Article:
But I am talking about why many may quit and work out other work arrangements that modern technology allow where they sell time outside a traditional employee/employer arrangements
                      You handled that like a pro.

                      Added a minute later.
                      I reread the exchange. I have a habit of reading someone's post, and then I start to comment...but then expand my answer into a different area. Sometimes, it's got little to do with the comment I am addressing.

                      And sometimes, I think about answering the post, and before I start typing, my mind has already gone past the original thought. And...(this should surprise nobody) I'll forget to reread the post I was commenting on, and not notice that I'm actually talking about a different subject.

                      And in the rare moments that I remember to reread the post....I'll delete large sections of my answer, because they have nothing to do with the subject being discussed.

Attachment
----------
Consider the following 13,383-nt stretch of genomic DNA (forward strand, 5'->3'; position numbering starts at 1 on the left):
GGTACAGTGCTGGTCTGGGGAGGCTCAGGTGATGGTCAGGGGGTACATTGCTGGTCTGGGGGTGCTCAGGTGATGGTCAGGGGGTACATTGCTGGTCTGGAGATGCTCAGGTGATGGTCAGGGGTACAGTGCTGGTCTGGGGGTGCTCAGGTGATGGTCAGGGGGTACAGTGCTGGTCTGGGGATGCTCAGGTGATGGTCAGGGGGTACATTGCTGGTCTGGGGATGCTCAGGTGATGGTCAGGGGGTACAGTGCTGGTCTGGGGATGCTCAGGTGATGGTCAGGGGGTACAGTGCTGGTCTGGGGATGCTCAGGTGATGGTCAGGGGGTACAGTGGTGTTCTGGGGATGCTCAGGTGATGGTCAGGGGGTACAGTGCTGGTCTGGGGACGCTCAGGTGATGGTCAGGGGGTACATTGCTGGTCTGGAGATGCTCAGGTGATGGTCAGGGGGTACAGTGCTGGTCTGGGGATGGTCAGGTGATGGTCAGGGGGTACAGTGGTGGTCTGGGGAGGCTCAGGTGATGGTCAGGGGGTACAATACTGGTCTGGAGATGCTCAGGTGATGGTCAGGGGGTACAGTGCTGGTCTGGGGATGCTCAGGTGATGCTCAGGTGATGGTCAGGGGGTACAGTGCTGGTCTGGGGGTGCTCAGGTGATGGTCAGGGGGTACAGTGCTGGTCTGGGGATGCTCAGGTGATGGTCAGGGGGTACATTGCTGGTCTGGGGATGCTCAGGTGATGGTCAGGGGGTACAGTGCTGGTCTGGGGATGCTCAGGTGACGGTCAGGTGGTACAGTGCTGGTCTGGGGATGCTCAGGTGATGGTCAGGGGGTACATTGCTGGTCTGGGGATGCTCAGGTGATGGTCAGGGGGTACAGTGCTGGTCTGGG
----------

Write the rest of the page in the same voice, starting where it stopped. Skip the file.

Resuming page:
Anyway, like I said, you handled it well. Thanks.
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                      • Profile picture of the author lanfear63
                        Originally Posted by Claude Whitacre View Post

                        You handled that like a pro.

                        Added a minute later.
                        I reread the exchange. I have a habit of reading someone's post, and then I start to comment...but then expand my answer into a different area. Sometimes, it's got little to do with the comment I am addressing.

                        And sometimes, I think about answering the post, and before I start typing, my mind has already gone past the original thought. And...(this should surprise nobody) I'll forget to reread the post I was commenting on, and not notice that I'm actually talking about a different subject.